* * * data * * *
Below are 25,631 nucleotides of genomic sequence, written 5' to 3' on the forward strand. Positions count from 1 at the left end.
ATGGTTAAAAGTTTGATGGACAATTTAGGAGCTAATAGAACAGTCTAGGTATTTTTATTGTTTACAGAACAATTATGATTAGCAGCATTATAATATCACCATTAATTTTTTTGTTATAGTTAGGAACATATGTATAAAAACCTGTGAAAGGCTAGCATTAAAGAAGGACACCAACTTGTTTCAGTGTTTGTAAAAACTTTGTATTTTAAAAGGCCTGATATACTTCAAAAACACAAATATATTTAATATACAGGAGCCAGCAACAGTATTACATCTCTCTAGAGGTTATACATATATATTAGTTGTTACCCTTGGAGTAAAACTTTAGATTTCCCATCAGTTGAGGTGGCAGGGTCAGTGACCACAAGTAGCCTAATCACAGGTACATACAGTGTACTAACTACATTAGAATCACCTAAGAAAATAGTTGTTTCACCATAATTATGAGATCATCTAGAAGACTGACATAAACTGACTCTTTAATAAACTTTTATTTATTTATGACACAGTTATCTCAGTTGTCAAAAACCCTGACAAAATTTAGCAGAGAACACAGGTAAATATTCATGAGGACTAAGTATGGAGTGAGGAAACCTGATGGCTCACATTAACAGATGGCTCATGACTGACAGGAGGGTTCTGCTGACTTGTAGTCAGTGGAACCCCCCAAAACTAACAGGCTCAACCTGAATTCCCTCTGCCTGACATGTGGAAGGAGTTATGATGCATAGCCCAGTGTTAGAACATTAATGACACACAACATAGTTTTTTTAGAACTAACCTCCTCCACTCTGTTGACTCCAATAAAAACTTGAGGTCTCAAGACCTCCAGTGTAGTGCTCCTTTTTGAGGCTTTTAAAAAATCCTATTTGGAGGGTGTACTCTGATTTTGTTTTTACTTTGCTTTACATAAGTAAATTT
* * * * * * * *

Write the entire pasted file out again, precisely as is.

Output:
Below are 25,631 nucleotides of genomic sequence, written 5' to 3' on the forward strand. Positions count from 1 at the left end.
ATGGTTAAAAGTTTGATGGACAATTTAGGAGCTAATAGAACAGTCTAGGTATTTTTATTGTTTACAGAACAATTATGATTAGCAGCATTATAATATCACCATTAATTTTTTTGTTATAGTTAGGAACATATGTATAAAAACCTGTGAAAGGCTAGCATTAAAGAAGGACACCAACTTGTTTCAGTGTTTGTAAAAACTTTGTATTTTAAAAGGCCTGATATACTTCAAAAACACAAATATATTTAATATACAGGAGCCAGCAACAGTATTACATCTCTCTAGAGGTTATACATATATATTAGTTGTTACCCTTGGAGTAAAACTTTAGATTTCCCATCAGTTGAGGTGGCAGGGTCAGTGACCACAAGTAGCCTAATCACAGGTACATACAGTGTACTAACTACATTAGAATCACCTAAGAAAATAGTTGTTTCACCATAATTATGAGATCATCTAGAAGACTGACATAAACTGACTCTTTAATAAACTTTTATTTATTTATGACACAGTTATCTCAGTTGTCAAAAACCCTGACAAAATTTAGCAGAGAACACAGGTAAATATTCATGAGGACTAAGTATGGAGTGAGGAAACCTGATGGCTCACATTAACAGATGGCTCATGACTGACAGGAGGGTTCTGCTGACTTGTAGTCAGTGGAACCCCCCAAAACTAACAGGCTCAACCTGAATTCCCTCTGCCTGACATGTGGAAGGAGTTATGATGCATAGCCCAGTGTTAGAACATTAATGACACACAACATAGTTTTTTTAGAACTAACCTCCTCCACTCTGTTGACTCCAATAAAAACTTGAGGTCTCAAGACCTCCAGTGTAGTGCTCCTTTTTGAGGCTTTTAAAAAATCCTATTTGGAGGGTGTACTCTGATTTTGTTTTTACTTTGCTTTACATAAGTAAATTT